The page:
Spectacular mountain scenery helps draw newcomers to skiing and snowboarding. Seeing an amazing vista on a clear day makes for pure pleasure. Not seeing a treacherous slope on a stormy day makes for pure pain. The correct ski goggle lenses are crucial in both situations.

Consider examples of summit elevation such as Snowbird Resort in Utah at 11,000 feet and Colorado’s Arapahoe Basin Ski Area at 13,050 feet. The thin air means UV protection for your eyes is a must. Virtually all snow goggles on the market offer 100 percent UV protection, but they vary in terms of VLT, or visible light transmission.

VLT is listed by manufacturers as a percentage. For instance, a goggle lens for sunny days might have a 15-percent VLT that allows only 15 percent of the sunlight through the lens. Mirror finishes tend to knock down the VLT by a few more percentage points, so many bright-light lenses have such finishes. A goggle lens for overcast days generally has a VLT up around 70 percent.

Ski Goggle Lens: Smith Optics I/O Recon

Photo Credit: Smith Optics

As the name says, VLT measures visible light, so invisible UV rays are not affected by the VLT percentage. In other words, lighter tinted snow goggles offer just as much UV protection as darker tinted goggles.

Colorado likes to brag about its 300 or more days of sunshine a year. Although this round number looks good in a tourism brochure, the National Weather Service puts its official annual sunny-day figure at 245 by its tougher definition. The more impressive total of 300 also includes days that are sunny for only part of the day. At the high elevations of Front Range locales such as Winter Park Resort and Loveland Ski Area, mornings often start sunny, but clouds move in during the afternoon. Whistler Blackcomb in British Columbia is famous for varying conditions at different elevations on the same trip down the enormous vertical drop of 5,280 feet.

Changing weather and conditions can make goggle selection tricky, so manufacturers have devised various solutions. For example, the I/O series from Smith Optics is designed to easily switch out lenses. Uvex offers “take off” models with a second magnetic lens that can be added in bright sunlight. (As an interesting side note, the Uvex company name comes from “ultraviolet excluded.”) Photochromic, also known as photochromatic, lenses can adjust to the brightness conditions. Julbo Optics makes a goggle lens that changes in a VLT range from 16 to 80 percent.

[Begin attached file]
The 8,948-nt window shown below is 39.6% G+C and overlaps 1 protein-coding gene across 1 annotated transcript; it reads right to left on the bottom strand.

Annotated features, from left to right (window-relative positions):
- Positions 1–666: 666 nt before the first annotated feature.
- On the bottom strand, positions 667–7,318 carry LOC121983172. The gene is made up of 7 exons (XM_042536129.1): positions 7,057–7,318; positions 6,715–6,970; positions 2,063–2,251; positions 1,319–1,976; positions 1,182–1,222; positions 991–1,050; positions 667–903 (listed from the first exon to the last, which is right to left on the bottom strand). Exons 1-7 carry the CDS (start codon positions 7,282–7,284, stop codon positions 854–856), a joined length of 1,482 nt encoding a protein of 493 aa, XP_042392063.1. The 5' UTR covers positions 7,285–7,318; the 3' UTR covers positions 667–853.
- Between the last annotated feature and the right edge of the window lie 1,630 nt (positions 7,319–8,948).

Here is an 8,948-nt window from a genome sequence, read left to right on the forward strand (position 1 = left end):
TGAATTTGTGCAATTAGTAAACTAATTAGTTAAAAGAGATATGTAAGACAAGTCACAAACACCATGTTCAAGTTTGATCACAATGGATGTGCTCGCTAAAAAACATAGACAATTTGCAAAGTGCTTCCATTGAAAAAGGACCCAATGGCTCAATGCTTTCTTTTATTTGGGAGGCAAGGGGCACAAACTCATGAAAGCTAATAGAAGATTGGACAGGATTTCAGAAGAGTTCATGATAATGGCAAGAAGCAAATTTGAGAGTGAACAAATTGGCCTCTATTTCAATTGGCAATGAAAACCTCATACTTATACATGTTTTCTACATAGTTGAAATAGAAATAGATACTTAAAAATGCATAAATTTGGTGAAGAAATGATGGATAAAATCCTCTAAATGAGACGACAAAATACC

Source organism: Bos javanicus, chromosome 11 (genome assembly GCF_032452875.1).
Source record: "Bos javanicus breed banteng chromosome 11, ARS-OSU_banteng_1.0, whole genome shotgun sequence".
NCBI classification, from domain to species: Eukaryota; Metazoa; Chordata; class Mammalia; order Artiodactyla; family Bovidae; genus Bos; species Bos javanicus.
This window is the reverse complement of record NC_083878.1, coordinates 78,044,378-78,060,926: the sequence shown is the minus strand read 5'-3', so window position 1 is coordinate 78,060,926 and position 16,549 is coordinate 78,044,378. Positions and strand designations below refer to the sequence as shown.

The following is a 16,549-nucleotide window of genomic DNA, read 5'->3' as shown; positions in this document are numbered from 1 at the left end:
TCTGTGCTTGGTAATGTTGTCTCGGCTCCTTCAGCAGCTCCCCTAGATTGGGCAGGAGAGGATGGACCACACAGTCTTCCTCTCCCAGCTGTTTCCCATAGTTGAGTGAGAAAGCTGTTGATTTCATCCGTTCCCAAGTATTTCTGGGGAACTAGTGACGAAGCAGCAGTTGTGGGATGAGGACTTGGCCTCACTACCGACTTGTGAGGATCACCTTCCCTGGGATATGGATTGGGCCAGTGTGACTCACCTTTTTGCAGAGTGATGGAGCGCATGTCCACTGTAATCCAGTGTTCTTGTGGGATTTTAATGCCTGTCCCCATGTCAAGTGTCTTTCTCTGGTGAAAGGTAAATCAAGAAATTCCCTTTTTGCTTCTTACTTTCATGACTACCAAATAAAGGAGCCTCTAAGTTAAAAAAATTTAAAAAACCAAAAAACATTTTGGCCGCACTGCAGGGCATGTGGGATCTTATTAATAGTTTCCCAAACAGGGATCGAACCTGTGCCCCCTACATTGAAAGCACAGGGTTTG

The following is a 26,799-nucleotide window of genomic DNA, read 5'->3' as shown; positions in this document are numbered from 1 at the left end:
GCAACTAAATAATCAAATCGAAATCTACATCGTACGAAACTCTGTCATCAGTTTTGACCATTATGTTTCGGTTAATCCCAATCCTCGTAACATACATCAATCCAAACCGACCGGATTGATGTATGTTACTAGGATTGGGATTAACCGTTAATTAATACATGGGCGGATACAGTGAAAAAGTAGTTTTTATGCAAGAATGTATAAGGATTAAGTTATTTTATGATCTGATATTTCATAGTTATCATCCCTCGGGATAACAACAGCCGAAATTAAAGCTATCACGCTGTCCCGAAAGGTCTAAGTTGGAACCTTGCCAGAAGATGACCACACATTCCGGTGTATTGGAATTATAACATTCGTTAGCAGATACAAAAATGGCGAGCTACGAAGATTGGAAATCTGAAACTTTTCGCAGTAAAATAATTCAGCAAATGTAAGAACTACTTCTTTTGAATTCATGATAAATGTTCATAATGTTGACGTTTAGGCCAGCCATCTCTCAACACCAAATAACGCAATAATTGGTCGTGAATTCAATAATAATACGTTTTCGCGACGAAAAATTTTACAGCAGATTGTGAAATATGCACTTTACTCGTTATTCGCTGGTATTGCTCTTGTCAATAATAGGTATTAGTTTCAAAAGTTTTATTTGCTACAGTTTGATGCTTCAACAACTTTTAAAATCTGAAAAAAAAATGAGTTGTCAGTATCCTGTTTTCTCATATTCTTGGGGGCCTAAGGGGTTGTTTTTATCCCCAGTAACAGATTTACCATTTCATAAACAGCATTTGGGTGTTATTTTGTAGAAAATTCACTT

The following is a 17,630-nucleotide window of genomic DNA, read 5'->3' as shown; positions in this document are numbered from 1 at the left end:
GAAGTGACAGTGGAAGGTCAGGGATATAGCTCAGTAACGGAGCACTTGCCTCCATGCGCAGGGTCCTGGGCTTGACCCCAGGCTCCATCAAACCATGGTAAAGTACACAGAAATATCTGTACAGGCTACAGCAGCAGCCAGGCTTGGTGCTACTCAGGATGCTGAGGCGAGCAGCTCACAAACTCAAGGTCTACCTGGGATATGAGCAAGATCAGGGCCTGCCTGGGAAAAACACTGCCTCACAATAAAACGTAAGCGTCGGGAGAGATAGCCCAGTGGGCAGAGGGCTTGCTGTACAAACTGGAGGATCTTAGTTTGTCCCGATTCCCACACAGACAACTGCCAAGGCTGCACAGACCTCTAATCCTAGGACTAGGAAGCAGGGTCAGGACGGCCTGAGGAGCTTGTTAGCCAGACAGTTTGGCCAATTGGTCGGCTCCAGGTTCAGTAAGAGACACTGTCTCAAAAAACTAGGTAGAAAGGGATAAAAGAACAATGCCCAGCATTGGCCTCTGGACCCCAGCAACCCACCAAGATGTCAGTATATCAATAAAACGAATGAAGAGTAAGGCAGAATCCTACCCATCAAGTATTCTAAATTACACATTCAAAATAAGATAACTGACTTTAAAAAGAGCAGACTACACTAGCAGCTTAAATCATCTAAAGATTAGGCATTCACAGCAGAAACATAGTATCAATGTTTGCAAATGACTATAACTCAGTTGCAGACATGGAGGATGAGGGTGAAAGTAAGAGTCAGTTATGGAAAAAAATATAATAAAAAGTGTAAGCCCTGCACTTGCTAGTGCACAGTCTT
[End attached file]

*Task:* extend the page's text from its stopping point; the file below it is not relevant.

Ski Goggle Lens: Julbo Optics Orbiter Goggles

Photo Credit: Julbo Optics

Along with VLT, the other major consideration for a goggle lens is tint. Dark brown tints are most commonly used for sunny days. For storm days, or just overcast, flat-light conditions, most skiers and boarders find yellow or rose tints with a high VLT of 70 percent or more add the most definition to the terrain. Night skiers generally use clear lenses.

Goggles may sometimes be an afterthought in the equipment lineup. However, the line “seeing is believing” definitely applies to their importance.

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Sub-Categories Beginners / Clothing and Gear / Equipment & Gear / Ski / Snowboard

3 responses to “Ski Goggle Lens: How to Pick the Right One”

  1. Chrisizup says:

    Checking out some goggles and they list “Sun Filter CAT 3” No VLT rating(Polarlens, available on Amazon). The goggles look good and have decent reviews and they are inexpensive there, compared to list price and other goggles. Any idea on the CAT 3?

  2. Eric Wagnon says:

    I’m not familiar with that Polarlens brand, so I’m not sure what they mean. However, I know Julbo has a similar system and their Cat. 3 corresponds to a VLT of 8-18%. Just based on the Polarlens pictures on Amazon, that looks about right for it too. Of course, that translates into best performance on a sunny day.

  3. Frank V. Pearsall says:

    Great post Eric,

    Very in-depth and really helpful, thanks for writing this and making my choice in buying my next ski goggles easier 🙂

    Frank V.

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